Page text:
One of the first actions of our Chief Executive James Staughton when he became Managing Director in 2000 was to axe the hooter as he, like many, believed the hooter to be an outdated system of controlling and dictating work patterns.
So, for nearly 20 years, the hooter has fallen silent, except for annual outings on Remembrance Day, blowing at 11am on Armistice Day in recognition of those who gave their lives in service of their country across the years.
However, across those 20 years, we've received numerous laments from local townspeople who missed the old hooter, claiming they used to run their day by it and the nostalgia that has built up across the years has finally given cause to reflect on the situation.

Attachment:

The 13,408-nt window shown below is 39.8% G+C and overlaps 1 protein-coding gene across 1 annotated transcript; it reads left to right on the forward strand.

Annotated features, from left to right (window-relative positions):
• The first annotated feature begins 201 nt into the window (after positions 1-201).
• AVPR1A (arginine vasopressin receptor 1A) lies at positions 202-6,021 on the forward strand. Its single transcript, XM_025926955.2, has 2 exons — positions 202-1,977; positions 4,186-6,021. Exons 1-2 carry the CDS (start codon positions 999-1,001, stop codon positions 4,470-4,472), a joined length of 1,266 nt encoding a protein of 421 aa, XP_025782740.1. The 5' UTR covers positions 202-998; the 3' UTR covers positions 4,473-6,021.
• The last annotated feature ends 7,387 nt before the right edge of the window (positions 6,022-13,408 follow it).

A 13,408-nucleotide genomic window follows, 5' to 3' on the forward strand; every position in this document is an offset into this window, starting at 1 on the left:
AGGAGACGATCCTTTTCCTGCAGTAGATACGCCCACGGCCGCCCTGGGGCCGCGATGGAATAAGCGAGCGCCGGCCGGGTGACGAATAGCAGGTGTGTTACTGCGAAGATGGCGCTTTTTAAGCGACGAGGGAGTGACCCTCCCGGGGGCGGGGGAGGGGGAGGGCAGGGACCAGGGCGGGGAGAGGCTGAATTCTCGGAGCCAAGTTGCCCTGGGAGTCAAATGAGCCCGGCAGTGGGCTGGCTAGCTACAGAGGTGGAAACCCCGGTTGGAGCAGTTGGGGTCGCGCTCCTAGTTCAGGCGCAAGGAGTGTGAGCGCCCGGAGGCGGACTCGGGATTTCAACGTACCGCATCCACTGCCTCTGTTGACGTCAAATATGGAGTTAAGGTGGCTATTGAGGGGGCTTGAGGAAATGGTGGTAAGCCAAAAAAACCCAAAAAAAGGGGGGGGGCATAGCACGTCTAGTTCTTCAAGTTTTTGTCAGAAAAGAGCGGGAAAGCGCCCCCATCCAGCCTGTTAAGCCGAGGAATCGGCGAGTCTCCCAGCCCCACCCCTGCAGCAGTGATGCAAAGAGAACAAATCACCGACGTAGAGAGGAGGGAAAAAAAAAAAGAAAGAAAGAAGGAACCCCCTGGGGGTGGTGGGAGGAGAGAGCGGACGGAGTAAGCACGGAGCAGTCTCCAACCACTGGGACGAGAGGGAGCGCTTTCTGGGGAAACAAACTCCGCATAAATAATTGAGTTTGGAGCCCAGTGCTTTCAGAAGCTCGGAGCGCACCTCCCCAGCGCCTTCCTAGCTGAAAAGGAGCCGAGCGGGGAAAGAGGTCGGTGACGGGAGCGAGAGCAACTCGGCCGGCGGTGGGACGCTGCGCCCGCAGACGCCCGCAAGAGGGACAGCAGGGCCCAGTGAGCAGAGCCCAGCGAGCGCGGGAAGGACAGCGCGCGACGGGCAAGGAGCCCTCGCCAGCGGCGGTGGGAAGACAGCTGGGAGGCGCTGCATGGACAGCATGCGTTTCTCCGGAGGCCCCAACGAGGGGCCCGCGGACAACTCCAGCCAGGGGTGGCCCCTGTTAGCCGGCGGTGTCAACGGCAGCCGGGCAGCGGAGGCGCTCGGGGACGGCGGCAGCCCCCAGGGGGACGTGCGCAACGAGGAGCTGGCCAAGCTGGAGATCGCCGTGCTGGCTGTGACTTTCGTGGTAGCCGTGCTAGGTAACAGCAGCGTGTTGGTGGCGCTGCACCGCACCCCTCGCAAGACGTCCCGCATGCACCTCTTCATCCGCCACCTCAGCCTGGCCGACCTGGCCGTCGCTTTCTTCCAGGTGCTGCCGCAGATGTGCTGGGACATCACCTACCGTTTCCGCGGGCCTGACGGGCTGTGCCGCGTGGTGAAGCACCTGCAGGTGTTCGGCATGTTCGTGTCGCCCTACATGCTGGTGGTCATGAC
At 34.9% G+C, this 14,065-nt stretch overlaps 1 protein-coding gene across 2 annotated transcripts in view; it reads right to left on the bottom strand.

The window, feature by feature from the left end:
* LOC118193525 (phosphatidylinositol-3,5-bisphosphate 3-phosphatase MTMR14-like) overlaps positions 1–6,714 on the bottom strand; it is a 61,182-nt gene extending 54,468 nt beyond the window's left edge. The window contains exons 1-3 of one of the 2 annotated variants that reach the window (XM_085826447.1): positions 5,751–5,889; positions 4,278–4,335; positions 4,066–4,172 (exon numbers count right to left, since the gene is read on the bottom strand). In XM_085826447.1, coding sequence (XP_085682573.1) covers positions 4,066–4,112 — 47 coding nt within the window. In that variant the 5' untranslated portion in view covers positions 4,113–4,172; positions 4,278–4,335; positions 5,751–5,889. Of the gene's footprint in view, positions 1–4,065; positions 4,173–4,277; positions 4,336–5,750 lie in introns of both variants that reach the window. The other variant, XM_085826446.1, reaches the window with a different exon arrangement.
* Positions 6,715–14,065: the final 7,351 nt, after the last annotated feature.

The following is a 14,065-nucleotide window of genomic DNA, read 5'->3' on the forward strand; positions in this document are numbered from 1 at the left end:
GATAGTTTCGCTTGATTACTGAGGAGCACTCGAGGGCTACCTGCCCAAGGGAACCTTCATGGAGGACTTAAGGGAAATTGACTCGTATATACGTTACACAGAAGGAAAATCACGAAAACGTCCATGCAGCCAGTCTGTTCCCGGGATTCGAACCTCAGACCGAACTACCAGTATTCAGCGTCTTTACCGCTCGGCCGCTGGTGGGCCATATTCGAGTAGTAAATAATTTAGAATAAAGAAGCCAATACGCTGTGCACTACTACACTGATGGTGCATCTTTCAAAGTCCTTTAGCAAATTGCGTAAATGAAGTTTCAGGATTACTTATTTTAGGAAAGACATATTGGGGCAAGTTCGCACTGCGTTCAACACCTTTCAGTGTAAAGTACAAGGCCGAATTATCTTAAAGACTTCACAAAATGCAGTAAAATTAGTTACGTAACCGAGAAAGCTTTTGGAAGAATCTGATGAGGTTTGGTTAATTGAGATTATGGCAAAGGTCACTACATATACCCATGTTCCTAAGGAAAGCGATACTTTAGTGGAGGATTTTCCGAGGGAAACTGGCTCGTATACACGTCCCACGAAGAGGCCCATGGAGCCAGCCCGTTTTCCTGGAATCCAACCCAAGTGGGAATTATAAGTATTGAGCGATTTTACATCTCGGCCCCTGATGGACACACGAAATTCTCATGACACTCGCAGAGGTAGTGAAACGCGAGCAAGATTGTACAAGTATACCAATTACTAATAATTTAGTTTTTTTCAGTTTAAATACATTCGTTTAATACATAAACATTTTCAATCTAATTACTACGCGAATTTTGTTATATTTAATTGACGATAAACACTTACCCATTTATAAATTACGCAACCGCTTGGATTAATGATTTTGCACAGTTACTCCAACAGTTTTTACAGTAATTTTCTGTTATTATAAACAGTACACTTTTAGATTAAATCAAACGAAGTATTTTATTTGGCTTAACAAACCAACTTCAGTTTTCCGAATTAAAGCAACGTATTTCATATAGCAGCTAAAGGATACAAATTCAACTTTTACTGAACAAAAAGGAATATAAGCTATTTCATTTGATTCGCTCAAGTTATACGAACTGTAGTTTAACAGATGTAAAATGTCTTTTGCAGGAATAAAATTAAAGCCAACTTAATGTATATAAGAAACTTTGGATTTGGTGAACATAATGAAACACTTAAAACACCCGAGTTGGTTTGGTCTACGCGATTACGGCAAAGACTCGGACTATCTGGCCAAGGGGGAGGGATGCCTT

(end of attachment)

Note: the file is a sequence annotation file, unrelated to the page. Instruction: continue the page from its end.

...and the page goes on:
As James explained: “Despite many requests for its return, we wanted as much water to have passed under the bridge as possible so that it wouldn’t be taken as an instigator of working shifts or a call to work. I think nearly 20 years is enough and we hope that the townsfolk who have missed the hooter will enjoy its return as a reminder of bygone days and we are sure that it will not prove a distraction to others.”
Henceforth, from Monday 7th January at 10am, the hooter will now blow once daily but not as a reminder of work patterns, rather as a ‘call to crib’, for people to come together socially for a hot drink, a biscuit and a chat should they wish to and if they have the time.